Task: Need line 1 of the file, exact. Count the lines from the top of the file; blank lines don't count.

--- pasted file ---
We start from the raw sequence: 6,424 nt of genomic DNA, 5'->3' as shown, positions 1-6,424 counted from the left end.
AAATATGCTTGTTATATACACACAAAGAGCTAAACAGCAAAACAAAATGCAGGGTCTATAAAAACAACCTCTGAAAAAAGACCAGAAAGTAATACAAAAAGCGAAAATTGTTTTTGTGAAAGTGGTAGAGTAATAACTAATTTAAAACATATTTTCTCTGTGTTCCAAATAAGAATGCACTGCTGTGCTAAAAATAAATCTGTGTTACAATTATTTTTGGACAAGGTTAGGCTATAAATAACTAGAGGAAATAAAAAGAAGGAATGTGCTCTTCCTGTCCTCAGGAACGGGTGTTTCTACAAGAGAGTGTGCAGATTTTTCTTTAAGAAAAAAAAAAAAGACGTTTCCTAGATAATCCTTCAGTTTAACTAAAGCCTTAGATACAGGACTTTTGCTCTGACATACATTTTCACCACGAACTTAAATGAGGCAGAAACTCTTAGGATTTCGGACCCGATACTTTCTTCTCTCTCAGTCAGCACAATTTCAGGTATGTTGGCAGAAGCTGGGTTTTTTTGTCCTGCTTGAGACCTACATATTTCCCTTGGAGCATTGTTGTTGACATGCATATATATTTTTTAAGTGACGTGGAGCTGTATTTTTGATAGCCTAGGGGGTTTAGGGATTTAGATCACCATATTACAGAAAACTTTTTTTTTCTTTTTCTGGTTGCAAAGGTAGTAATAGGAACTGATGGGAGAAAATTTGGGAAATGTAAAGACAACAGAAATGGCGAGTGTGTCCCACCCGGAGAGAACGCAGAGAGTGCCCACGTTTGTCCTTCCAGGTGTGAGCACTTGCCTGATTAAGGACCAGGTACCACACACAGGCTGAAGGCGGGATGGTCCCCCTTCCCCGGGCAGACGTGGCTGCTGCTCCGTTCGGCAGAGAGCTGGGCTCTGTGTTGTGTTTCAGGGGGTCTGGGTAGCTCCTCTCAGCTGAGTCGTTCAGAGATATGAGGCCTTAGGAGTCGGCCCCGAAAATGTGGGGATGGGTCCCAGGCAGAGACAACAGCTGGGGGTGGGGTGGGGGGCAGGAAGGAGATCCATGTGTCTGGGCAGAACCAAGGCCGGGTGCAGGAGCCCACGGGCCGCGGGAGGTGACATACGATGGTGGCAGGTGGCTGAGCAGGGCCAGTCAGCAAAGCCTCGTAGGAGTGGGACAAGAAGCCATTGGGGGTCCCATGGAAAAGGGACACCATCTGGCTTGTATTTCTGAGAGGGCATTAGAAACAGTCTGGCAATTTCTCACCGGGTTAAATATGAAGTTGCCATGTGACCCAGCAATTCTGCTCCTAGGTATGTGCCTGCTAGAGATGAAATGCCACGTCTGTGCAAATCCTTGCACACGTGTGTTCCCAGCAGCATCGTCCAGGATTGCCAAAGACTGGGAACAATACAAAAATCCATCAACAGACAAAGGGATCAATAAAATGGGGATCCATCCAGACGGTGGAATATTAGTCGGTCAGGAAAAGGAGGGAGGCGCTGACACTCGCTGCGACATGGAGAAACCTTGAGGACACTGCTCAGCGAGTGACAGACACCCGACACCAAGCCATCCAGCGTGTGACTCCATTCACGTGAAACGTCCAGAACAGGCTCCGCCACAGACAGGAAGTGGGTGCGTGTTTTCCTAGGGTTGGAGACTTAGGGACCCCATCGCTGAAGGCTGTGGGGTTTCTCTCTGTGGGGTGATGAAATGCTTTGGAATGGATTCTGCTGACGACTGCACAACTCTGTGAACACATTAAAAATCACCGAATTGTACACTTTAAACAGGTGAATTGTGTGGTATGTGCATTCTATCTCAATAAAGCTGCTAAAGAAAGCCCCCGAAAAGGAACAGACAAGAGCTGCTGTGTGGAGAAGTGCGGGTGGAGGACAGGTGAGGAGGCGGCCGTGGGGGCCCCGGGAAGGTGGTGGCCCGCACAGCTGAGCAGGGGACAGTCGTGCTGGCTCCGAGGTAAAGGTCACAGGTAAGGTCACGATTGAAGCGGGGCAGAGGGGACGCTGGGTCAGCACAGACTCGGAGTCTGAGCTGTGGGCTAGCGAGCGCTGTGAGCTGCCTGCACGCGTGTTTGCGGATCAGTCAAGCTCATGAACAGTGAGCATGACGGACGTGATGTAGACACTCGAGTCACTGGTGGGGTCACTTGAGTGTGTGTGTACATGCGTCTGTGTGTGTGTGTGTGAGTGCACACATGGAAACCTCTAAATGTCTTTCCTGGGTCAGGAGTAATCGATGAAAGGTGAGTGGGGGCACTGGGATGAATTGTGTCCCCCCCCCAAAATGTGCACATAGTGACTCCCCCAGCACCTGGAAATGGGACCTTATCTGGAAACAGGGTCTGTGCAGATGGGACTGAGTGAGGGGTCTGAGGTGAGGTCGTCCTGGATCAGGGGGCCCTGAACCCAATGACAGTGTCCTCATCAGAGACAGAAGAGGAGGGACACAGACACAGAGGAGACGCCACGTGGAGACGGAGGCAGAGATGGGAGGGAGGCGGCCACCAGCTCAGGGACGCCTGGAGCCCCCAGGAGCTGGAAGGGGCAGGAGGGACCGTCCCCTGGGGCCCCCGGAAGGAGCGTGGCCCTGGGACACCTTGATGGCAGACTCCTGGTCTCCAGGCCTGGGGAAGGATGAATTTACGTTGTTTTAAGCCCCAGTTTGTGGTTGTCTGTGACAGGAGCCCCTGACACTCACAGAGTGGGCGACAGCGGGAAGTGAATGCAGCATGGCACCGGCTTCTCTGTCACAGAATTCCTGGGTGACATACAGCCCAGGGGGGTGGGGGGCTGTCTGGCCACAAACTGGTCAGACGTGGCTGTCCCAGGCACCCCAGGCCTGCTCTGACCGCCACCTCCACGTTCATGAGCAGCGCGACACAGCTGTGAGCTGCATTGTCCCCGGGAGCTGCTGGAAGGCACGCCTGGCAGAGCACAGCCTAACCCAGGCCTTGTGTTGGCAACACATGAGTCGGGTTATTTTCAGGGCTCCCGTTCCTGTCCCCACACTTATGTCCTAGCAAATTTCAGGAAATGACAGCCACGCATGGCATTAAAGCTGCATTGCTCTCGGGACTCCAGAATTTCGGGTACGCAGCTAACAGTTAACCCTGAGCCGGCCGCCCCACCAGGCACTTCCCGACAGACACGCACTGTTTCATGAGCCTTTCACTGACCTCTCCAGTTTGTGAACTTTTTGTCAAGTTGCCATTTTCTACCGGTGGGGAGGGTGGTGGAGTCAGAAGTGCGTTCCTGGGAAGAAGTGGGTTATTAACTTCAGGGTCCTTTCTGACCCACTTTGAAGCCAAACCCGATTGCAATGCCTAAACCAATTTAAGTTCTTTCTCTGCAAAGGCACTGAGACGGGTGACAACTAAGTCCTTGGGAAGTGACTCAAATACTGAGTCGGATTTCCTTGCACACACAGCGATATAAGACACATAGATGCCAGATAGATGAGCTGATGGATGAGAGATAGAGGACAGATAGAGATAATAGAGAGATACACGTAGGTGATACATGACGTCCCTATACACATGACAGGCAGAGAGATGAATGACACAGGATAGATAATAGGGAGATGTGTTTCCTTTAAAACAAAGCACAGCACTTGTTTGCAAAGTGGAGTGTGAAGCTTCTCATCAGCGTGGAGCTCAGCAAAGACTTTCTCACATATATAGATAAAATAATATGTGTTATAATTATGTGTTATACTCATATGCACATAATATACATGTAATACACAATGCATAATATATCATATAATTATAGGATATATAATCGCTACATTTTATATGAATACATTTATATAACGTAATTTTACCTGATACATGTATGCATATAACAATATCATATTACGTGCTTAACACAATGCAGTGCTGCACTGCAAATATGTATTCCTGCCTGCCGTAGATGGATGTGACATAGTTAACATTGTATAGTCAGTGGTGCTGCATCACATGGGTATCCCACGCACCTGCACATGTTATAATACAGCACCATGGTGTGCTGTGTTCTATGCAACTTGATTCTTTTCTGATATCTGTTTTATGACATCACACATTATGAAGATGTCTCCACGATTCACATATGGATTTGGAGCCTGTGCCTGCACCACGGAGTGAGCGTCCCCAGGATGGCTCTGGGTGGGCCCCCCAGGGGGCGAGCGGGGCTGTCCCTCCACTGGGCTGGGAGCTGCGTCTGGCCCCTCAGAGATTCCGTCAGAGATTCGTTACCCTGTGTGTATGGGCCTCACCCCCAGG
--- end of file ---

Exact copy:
We start from the raw sequence: 6,424 nt of genomic DNA, 5'->3' as shown, positions 1-6,424 counted from the left end.